Out of the Salt Shaker and Into the World is a greatly practical book on evangelism.
In 2006, Christianity Today voted this title to be one of the top 50 books that have shaped evangelicals! “Christians and non-Christians have something in common,” writes Rebecca Pippert. “We’re all uptight about evangelism.” So begins the bestselling book on evangelism as a lifestyle. Through stories, biblical insight and plain common sense, Pippert helps us feel relaxed and enthusiastic about sharing our faith. She offers an inspiring view of what effective, engaging evangelism might look like–for individuals as well as for churches through memorable stories.
- Christians and non-Christians have something in common: we’re both uptight about evangelism (15).
- Our problem in evangelism is not that we don’t have enough information – it is that we don’t know how to be ourselves (22).
- I was also struck by the practical dimension of Jesus’ compassion (34).
- First, we must not be so anxious to get our friends across the goal line that we fail to present a clear and honest picture of Christianity (50).
- Our sociology reflects our theology. The way we treat others reveals what we think God is like (62).
- Modern people just don’t grasp that there must be a connection between belief and behavior (72).
- When we begin to realize the reality and power of Jesus’ presence in our daily living, our evangelism takes on fresh force (96).
- Jesus wants to heal our sight. He wants us to see that the neighbor next door or the people sitting next to us on a plane or in a classroom are not interruptions to our schedule; they are there by divine appointment (103).
- It is one thing when skeptics take offense at the gospel; it is quite another when their offense is over a blundering, aggressive, insensitive or even an apologetic style (118-119).
- Evangelism in its simplest form is introducing our friends to Jesus (133).
- We first arouse the curiosity of seekers so that they will want to hear the gospel (140).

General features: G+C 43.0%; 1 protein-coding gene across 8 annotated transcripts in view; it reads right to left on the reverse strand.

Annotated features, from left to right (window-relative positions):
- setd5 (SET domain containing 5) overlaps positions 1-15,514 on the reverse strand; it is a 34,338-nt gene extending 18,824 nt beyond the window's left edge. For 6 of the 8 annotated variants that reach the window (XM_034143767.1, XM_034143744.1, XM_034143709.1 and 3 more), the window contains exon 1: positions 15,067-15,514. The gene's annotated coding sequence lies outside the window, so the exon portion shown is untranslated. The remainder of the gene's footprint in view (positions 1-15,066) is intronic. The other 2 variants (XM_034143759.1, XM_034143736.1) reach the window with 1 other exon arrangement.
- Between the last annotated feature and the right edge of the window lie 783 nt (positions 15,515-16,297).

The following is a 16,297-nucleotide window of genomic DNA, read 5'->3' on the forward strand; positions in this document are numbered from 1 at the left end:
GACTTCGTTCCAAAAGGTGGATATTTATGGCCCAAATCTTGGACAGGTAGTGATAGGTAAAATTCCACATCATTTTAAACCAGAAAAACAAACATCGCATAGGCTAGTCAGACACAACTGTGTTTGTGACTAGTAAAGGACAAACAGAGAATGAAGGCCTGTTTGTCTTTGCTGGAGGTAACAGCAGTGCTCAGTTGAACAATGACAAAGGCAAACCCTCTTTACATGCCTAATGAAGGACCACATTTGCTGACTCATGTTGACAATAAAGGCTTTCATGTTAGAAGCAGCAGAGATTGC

- To proclaim the gospel involves telling “his story” primarily, for it illustrates the truth of what the gospel accomplishes (157).
- That is why our goal in evangelism is not merely to tell people about Christ; it is to lead people to Christ as well – so that their lives may be indwell and transformed by God’s Spirit, just as ours have been (176-177).
- There is a chasm between God and humans that has to be bridged, and the amazing news of the gospel is that God is willing to bridge it (195).
- Apologetics has a place so long as we recognize what it can and cannot do…Yet we do so remembering that no intellectual argument can ever induce conversion…only God can quicken the human will that has been deadened by sin (199).
- One effective way of communicating God’s truth is through the vehicle of storytelling – by telling God’s story from the biblical narrative, and by sharing our story as well (212).
- We should assume that God’s Spirit is at work in the lives of those people we meet, seeking to draw them to himself (223).
- Communities of Christians who practice what they preach arouse and stimulate curiosity in Jesus. When the teaching of Jesus is heard and demonstrated, there will be an impact (234).
- We need a renewed vision of who Christ is and what he has come to do: to heal, restore and transform his creation (247)!